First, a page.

The XLII SuperBowl takes places this coming Sunday in Phoenix. The heavily favored New England Patriots go into battle against the underdog New York Giants. The excitement of varying predictions ranging from an upset to a close game to an outright blow out, is slightly overshadowed in our industry by the role advertising plays in the event. So while traditional water cooler conversation has always been about the best commercials shown as well as the new characters and themes unveiled, the advent of the Web for related promotion only continues to get better and better, and deserves its own monitoring and critiquing.
Frito-Lay has purchased one 60-second spot in this year's game to announce the winner of the "Crash the Super Bowl" contest. Three finalists had videos made, with the winner to be unveiled during the big game. It is absolutely worth visiting the Doritos Web site www.doritos.com along with the MySpace micro site http://www.myspace.com/doritoscrashthesuperbowl to check out the promotion. Here you can see firsthand how effective Web video was for a viral campaign that ultimately has a national broadcast tie in.
As usual, Budweiser is running a series of commercials promoting Bud Light. If you visit www.budbowl.com you can sign up with your mobile phone number in order to vote for your favorite commercial. At the end of the game a bonus or secret commercial will be made available online for registered users to access. It will be interesting to see the final tally on how many people register and vote, and if Budweiser is able to leverage this Web component effectively.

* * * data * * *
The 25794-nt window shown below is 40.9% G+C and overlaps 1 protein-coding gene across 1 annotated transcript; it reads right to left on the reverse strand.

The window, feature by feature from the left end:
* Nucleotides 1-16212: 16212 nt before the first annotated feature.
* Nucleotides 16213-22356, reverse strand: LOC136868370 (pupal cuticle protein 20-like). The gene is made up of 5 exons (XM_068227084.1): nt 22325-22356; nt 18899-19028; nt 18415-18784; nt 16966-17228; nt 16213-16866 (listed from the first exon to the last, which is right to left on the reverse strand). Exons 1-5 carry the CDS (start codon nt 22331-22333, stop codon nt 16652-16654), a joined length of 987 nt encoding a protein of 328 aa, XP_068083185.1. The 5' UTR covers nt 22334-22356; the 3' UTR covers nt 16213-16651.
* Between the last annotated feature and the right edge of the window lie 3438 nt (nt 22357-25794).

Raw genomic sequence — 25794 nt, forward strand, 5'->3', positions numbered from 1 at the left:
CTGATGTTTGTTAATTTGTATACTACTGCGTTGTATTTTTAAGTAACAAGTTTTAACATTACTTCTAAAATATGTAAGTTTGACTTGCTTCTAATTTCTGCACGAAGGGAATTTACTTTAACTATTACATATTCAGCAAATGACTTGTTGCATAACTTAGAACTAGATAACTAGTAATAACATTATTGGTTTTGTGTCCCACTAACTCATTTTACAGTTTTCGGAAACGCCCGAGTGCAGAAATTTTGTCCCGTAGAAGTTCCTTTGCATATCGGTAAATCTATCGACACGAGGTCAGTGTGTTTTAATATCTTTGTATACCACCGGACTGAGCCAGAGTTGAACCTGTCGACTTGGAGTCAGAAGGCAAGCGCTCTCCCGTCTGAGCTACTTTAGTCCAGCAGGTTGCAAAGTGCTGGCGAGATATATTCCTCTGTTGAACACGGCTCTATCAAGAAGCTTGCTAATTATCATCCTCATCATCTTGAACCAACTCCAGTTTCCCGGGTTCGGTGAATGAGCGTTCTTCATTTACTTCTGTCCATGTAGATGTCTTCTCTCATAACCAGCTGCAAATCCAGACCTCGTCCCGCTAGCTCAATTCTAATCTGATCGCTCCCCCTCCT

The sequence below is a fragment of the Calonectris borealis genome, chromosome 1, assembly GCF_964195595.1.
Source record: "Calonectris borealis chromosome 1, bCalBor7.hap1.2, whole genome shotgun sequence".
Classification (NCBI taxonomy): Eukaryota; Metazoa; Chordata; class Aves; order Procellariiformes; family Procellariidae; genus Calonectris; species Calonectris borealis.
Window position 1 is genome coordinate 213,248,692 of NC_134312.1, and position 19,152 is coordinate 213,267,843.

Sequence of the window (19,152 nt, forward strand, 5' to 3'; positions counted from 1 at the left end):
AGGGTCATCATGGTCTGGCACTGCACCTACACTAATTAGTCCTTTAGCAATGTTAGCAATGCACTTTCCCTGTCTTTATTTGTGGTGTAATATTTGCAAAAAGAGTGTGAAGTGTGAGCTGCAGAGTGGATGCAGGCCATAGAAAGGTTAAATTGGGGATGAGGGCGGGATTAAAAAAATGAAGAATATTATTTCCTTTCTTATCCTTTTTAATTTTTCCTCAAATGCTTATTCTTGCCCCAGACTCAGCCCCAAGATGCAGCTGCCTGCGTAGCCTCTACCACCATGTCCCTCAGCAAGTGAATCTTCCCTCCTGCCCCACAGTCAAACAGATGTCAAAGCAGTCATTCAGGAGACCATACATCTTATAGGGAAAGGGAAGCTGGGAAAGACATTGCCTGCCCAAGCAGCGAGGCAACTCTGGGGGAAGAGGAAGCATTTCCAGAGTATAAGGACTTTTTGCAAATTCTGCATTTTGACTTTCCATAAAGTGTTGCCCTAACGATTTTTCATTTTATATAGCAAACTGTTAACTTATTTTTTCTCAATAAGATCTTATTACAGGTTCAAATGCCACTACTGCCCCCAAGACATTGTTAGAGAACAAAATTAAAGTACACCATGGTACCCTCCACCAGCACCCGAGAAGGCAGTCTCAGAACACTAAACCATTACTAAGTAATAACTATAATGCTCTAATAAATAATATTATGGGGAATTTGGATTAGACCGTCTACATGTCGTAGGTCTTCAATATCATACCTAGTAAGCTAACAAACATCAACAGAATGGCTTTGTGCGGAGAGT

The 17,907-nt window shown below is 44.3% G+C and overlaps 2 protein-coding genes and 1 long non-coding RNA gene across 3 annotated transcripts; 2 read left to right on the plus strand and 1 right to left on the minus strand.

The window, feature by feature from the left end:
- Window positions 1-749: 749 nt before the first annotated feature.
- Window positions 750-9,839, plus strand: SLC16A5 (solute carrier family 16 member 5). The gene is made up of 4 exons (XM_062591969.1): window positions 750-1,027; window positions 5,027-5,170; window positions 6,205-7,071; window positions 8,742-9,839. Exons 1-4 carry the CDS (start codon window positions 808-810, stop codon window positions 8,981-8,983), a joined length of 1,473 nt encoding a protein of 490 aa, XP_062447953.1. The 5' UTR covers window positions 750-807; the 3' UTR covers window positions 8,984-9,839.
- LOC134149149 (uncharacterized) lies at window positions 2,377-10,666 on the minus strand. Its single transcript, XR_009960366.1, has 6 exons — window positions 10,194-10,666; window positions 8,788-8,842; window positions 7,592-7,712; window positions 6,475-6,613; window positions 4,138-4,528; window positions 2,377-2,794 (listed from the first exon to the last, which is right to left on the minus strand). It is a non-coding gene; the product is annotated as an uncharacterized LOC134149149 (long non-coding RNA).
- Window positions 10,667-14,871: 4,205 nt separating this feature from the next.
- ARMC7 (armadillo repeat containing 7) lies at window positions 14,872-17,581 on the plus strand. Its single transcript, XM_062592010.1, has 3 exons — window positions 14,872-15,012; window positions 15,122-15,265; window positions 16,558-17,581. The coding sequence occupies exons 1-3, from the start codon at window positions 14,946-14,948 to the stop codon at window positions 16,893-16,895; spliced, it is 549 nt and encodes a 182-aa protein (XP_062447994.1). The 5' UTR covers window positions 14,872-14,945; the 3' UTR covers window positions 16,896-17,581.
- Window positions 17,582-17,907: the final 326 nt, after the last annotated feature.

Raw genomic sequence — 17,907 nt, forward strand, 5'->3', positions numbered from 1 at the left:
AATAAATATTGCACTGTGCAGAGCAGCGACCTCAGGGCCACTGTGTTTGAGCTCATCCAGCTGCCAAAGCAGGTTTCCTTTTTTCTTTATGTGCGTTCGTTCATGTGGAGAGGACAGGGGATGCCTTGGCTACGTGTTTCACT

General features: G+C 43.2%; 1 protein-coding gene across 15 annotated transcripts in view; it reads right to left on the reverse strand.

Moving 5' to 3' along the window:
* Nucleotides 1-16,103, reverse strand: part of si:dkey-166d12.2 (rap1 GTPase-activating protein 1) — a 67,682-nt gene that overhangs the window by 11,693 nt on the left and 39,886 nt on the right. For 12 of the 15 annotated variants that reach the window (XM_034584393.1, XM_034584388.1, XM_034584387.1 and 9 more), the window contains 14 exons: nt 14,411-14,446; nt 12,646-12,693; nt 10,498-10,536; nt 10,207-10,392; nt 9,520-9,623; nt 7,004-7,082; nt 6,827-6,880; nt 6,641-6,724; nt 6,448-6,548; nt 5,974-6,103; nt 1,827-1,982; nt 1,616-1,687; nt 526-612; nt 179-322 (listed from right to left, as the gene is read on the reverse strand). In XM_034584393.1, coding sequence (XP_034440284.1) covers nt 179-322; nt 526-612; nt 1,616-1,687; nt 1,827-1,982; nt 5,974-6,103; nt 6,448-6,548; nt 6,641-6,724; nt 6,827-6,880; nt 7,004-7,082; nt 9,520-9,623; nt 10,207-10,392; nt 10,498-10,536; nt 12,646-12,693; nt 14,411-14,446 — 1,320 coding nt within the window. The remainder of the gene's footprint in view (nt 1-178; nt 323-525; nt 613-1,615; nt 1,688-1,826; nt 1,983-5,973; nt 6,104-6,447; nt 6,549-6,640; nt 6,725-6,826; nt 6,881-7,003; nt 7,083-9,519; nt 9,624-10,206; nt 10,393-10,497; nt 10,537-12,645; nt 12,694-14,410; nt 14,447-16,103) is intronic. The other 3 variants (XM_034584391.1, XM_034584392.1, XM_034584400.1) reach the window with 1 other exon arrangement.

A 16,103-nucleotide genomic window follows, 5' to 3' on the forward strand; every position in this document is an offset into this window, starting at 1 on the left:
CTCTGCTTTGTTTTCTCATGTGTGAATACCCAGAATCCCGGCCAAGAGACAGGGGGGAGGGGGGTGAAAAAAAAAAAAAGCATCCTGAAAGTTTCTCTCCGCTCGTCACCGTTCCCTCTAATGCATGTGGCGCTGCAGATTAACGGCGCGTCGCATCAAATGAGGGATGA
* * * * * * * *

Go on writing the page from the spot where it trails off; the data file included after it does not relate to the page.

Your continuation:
Outside of specific advertiser side campaigns, it is worth checking out the portals and major sports sites to see a variety of executions. I have spent the past few days visiting http://www.nfl.com/superbowl, which is the official Web home of the game, to see what new and exciting ad placements are being showcased. The site, which is hosted by the NFL, has an assortment of articles, pictures, video and everything football- and Super-Bowl-related (minus any mention of a live broadcast of the game online). With an average cost of $2.5 million per 30-second spot during the game, the Web site not only allows for additional messaging (both paid and unpaid) for specific sponsors, but it also features numerous non-SuperBowl commercial advertisers with a Web presence, including Circuit City, Acura and Cadillac.
The best video experience offered on the site is within the specific 'Videos' section, where a nearly 600x350 player is clearly visible. Planters Nuts has a nice 234x60 companion ad which appropriately expands at the time of video play. And although I would recommend to Planters that they rotate through some new creative, the NFL has instituted some basic frequency capping which at least avoids the pre-roll ad on every clip played. I am a little surprised not to see any splashier programs on the Web site thus far, but perhaps that will change in the coming days.
I will look to do a post game wrap-up, so for more on the event check out my blog, http://blog.undertone-inc.com, next Monday.